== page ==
YouTube Expands Fact-Check Features to US Video Searches During COVID-19 Pandemic

YouTube information panels, launched in Brazil and India last year, will highlight third-party, fact-checked articles above search results.

YouTube Expands Fact-Check Features to US Video Searches During COVID-19 Pandemic

YouTube that more than a dozen US publishers are participating in its fact-checking network

Highlights
  • Social media sites are under pressure to combat misinformation
  • YouTube said more than a dozen publishers are participating
  • In 2018, YouTube started information panels that showed source links

YouTube, the video service of Alphabet's Google, said on Tuesday it would start showing text and links from third-party fact-checkers to US viewers, part of efforts to curb misinformation on the site during the COVID-19 pandemic.

The information panels, launched in Brazil and India last year, will highlight third-party, fact-checked articles above search results for topics such as "covid and ibuprofen" or false claims like "COVID-19 is a bio-weapon," as well as specific searches such as "did a tornado hit Los Angeles."

Social media sites including Facebook and Twitter are under pressure to combat misinformation relating to the pandemic caused by the new coronavirus, from false cures to conspiracy theories.

YouTube said in a blog post that more than a dozen US publishers are participating in its fact-checking network, including FactCheck.org, PolitiFact and The Washington Post Fact Checker. The company said it could not share a full list of fact-checking partners.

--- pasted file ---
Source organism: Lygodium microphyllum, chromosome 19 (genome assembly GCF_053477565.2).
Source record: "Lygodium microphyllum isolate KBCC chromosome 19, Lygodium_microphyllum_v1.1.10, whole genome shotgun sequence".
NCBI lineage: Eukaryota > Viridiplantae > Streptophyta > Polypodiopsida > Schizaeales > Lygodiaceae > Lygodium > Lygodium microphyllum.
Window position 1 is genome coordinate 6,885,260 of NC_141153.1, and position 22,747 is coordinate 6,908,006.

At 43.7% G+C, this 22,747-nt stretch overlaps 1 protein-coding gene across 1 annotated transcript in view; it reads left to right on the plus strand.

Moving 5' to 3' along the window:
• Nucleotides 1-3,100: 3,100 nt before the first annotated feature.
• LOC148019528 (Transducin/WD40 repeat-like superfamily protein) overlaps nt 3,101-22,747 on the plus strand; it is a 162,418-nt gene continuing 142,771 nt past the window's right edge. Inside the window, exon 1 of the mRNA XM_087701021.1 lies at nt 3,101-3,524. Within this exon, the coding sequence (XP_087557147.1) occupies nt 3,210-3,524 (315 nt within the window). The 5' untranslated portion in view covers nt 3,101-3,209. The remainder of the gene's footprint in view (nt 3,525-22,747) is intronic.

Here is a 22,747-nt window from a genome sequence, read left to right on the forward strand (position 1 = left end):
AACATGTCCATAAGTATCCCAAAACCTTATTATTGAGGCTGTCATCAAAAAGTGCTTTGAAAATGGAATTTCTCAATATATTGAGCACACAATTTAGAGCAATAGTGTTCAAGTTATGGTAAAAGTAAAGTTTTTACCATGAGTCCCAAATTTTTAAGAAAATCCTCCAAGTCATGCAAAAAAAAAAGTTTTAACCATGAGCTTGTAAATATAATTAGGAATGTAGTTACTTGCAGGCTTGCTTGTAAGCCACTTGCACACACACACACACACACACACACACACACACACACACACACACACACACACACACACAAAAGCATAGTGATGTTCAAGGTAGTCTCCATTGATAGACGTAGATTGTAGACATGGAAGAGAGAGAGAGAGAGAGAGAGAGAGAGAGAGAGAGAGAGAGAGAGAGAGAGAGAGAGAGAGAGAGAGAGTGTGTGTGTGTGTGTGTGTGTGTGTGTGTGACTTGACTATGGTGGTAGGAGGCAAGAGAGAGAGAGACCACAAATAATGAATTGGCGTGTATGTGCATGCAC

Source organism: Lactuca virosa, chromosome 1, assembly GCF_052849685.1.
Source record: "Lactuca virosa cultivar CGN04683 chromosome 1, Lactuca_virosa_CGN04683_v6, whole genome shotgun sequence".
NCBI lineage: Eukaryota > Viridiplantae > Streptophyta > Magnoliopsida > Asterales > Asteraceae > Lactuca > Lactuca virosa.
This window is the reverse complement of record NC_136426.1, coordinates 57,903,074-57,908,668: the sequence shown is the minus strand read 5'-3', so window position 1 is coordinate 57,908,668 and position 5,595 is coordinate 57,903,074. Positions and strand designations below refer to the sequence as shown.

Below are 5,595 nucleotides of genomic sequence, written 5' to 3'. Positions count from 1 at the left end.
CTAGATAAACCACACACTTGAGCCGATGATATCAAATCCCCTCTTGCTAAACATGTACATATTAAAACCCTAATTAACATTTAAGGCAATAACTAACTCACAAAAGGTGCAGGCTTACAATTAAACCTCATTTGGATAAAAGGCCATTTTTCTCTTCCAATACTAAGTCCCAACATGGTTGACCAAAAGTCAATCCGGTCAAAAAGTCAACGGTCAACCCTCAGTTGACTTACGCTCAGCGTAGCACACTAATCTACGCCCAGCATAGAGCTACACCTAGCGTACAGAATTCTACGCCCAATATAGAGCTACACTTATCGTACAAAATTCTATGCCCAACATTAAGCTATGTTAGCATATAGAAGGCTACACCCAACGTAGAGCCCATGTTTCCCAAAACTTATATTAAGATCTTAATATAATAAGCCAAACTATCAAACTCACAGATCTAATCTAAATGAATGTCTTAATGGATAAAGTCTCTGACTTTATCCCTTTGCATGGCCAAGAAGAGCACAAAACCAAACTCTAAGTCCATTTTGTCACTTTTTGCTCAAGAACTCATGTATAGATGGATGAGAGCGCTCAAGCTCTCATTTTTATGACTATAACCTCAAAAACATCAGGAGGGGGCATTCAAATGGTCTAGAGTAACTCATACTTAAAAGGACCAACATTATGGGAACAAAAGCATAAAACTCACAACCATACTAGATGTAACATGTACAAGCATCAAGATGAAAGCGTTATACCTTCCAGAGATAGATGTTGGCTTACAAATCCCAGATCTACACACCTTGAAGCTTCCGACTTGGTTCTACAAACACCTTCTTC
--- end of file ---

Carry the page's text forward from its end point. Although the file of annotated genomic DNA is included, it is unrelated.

In 2018, YouTube started using information panels that surfaced links to sources such as Encyclopedia Britannica and Wikipedia for topics considered prone to misinformation, such as "flat earth" theories. But it said in Tuesday's blog post that the panels would now help address misinformation in a fast-moving news cycle.

The site has also recently started linking to the World Health Organisation, Centers for Disease Control and Prevention or local health authorities for videos and searches related to COVID-19.

YouTube did not specify in the blog post how many search terms would prompt the fact-check boxes. It said it would "take some time for our systems to fully ramp up" as it rolls out the fact-checking feature.

The feature will only appear on searches, though the company has previously said that its recommendation feature, which encourages people to watch videos similar to those that they have spent significant time viewing in the past, drives the majority of overall "watch time."

In January, YouTube said that it had started reducing recommendations of borderline content or videos that could misinform users in harmful ways, such as "videos promoting a phony miracle cure for a serious illness."

Major social media companies, which have emptied their offices during the pandemic, have warned that their content moderation could be affected by relying on more automated software. In March, Google said this could cause a jump in videos being erroneously removed for policy violations.

© Thomson Reuters 2020


Will OnePlus 8 series be able to take on iPhone SE (2020), Samsung Galaxy S20 in India? We discussed this on Orbital, our weekly technology podcast, which you can subscribe to via Apple Podcasts or RSS, download the episode, or just hit the play button below.

Comments

For the latest tech news and reviews, follow Gadgets 360 on Twitter, Facebook, and Google News. For the latest videos on gadgets and tech, subscribe to our YouTube channel.

Further reading: YouTube, COVID 19, Misinformation
Mi Note 10 Lite Launching on April 30, Xiaomi Announces
Samsung Galaxy A20 Starts Receiving Android 10 Update With One UI 2.0: Report
Share on Facebook Tweet Snapchat Share Reddit Comment
 
 

Advertisement

Advertisement

© Copyright Red Pixels Ventures Limited 2022. All rights reserved.